9.  APPENDIX: Perspectives and Use Cases  . . . . . . . . . . . .   5
     9.1.  The User Perspective and Use Cases  . . . . . . . . . . .   6
     9.2.  The Operator Perspective and Use Cases  . . . . . . . . .   6
     9.3.  The Implementor / Software Vendor Perspective and Use
           Cases . . . . . . . . . . . . . . . . . . . . . . . . . .   8
   10. References  . . . . . . . . . . . . . . . . . . . . . . . . .   9
     10.1.  Normative References . . . . . . . . . . . . . . . . . .   9
     10.2.  Informative References . . . . . . . . . . . . . . . . .   9
     10.3.  URIs . . . . . . . . . . . . . . . . . . . . . . . . . .   9
   Acknowledgments . . . . . . . . . . . . . . . . . . . . . . . . .  10
   Authors' Addresses  . . . . . . . . . . . . . . . . . . . . . . .  10

1.  Introduction & Scope

   The 2018 approved charter of the IETF DPRIVE Working Group [1]
   contains milestones related to confidentiality aspects of DNS
   transactions between the iterative resolver and authoritative name
   servers.

   This is also reflected in the DPRIVE milestones [2], which (as of
   October 2019) contains two relevant milestones:

      Develop requirements for adding confidentiality to DNS exchanges
      between recursive resolvers and authoritative servers (unpublished
      document).

      Investigate potential solutions for adding confidentiality to DNS
      exchanges involving authoritative servers (Experimental).

   This document intends to cover the first milestone for defining
   requirements for adding confidentiality to DNS exchanges between
   recursive resolvers and authoritative servers.  This may in turn lead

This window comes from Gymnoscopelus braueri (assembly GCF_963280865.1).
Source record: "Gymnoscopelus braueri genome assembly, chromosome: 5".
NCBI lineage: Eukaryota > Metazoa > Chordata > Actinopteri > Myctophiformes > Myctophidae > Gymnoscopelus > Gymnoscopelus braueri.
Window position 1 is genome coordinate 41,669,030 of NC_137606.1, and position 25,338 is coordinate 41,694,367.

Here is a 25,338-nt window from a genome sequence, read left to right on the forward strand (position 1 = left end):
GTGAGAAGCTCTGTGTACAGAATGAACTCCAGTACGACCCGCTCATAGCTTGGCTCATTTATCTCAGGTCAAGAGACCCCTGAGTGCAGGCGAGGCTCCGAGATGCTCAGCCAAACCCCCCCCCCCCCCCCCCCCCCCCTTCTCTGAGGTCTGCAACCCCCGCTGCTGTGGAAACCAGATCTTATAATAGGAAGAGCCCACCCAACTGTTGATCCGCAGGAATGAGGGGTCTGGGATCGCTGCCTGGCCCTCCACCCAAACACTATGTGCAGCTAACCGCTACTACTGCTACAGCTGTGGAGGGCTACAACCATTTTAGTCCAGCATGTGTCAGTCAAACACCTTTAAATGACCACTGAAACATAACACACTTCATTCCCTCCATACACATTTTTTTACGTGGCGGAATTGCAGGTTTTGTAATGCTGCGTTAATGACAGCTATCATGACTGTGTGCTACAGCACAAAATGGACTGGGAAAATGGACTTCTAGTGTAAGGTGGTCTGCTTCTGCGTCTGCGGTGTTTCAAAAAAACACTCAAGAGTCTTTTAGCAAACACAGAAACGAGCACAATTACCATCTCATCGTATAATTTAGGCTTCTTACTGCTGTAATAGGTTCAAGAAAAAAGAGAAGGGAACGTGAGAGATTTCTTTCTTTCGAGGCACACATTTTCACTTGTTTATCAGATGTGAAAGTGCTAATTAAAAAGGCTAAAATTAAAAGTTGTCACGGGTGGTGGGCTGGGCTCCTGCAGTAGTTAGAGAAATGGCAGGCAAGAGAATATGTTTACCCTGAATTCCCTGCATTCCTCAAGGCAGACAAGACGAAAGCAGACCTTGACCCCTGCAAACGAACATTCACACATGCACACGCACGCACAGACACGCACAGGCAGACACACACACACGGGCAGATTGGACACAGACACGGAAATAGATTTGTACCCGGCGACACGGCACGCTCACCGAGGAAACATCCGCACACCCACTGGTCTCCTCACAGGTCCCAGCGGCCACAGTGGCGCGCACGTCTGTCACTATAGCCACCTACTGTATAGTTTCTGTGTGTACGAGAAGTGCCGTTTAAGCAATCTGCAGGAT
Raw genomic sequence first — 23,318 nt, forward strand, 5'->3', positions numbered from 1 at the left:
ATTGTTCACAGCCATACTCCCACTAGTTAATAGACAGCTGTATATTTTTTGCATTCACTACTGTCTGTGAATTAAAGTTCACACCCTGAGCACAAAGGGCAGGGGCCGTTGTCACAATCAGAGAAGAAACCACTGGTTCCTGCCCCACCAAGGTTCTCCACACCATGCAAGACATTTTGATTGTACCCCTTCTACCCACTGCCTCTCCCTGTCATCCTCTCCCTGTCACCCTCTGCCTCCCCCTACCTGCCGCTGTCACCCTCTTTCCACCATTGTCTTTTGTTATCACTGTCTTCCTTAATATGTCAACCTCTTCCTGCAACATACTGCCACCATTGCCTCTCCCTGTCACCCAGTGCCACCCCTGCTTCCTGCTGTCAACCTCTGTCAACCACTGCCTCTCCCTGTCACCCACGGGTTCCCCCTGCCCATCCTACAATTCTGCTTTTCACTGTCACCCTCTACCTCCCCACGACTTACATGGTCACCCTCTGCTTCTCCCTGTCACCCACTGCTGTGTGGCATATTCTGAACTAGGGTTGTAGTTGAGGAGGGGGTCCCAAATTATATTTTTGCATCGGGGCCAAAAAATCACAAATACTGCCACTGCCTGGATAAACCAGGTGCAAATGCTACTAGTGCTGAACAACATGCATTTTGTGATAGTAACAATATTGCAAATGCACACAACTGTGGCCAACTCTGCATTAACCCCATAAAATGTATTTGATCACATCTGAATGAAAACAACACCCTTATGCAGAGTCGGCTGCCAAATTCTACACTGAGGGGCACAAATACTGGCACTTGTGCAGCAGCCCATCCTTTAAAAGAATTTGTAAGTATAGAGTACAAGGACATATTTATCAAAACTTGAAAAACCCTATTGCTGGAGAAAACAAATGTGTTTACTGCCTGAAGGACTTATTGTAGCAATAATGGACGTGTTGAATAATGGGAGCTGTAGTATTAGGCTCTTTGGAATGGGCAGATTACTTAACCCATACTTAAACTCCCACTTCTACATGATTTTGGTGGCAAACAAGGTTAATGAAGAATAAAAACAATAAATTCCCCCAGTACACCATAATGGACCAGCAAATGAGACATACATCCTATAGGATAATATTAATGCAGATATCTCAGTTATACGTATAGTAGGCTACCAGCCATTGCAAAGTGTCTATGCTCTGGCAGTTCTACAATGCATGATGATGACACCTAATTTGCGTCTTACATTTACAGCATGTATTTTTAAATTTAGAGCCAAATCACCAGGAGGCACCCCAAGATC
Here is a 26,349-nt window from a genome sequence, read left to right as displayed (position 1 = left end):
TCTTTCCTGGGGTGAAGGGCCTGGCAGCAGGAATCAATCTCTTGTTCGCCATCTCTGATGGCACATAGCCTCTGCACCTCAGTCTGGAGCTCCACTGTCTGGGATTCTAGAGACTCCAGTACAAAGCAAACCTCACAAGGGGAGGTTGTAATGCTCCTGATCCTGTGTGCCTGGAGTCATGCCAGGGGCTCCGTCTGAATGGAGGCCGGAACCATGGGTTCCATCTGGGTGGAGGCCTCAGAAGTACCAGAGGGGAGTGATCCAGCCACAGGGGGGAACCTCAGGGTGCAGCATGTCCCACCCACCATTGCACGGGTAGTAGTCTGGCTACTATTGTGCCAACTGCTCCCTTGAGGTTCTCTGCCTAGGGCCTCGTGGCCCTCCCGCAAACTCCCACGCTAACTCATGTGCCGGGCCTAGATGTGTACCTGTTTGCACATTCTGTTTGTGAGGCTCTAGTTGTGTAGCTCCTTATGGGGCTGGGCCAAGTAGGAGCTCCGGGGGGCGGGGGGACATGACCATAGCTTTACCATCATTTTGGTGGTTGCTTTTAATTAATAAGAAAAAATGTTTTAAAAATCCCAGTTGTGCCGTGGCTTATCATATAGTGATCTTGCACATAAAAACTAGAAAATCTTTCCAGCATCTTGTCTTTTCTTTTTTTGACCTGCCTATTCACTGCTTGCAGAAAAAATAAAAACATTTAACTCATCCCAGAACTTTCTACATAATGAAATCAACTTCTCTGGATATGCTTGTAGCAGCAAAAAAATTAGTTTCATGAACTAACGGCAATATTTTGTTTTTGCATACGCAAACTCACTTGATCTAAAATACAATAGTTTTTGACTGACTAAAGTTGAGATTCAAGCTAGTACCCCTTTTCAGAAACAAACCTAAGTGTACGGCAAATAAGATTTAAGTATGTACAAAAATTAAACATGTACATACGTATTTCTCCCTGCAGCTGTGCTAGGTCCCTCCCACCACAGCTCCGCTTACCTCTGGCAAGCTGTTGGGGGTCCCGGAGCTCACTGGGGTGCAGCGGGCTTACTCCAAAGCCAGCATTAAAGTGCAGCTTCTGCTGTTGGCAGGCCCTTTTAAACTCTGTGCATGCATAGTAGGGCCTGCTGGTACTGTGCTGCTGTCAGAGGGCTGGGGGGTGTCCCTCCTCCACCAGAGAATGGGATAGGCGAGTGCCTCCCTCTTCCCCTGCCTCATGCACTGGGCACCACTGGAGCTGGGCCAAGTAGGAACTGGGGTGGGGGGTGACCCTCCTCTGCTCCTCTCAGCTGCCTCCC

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   to progress in investigating, developing and standardizing potential
   experimental methods of meeting those requirements.

   The motivation for this work is to extend the confidentiality methods
   used between a user's stub resolver and a recursive resolver to the
   recursive queries sent by recursive resolvers in response to a DNS
   lookup (when a cache miss occurs and the server must perform
   recursion to obtain a response to the query).  A recursive resolver
   will send queries to root servers, to Top Level Domain (TLD) servers,
   to authoritative second level domain servers and potentially to other
   authoritative DNS servers and each of these query/response
   transactions presents an opportunity to extend the confidentiality of
   user DNS queries.

2.  Document Work Via GitHub

   The authors are working on this document via GitHub at
   https://github.com/alex-nicat/ietf-dprive-phase2-requirements.
   Feedback via pull requests and issues are invited there.

3.  Terminology

   The key words "MUST", "MUST NOT", "REQUIRED", "SHALL", "SHALL NOT",
   "SHOULD", "SHOULD NOT", "RECOMMENDED", "NOT RECOMMENDED", "MAY", and
   "OPTIONAL" in this document are to be interpreted as described in BCP
   14 [RFC2119] [RFC8174] when, and only when, they appear in all
   capitals, as shown here.

   This document also makes use of DNS Terminology defined in [RFC8499]

4.  Threat Model and Problem Statement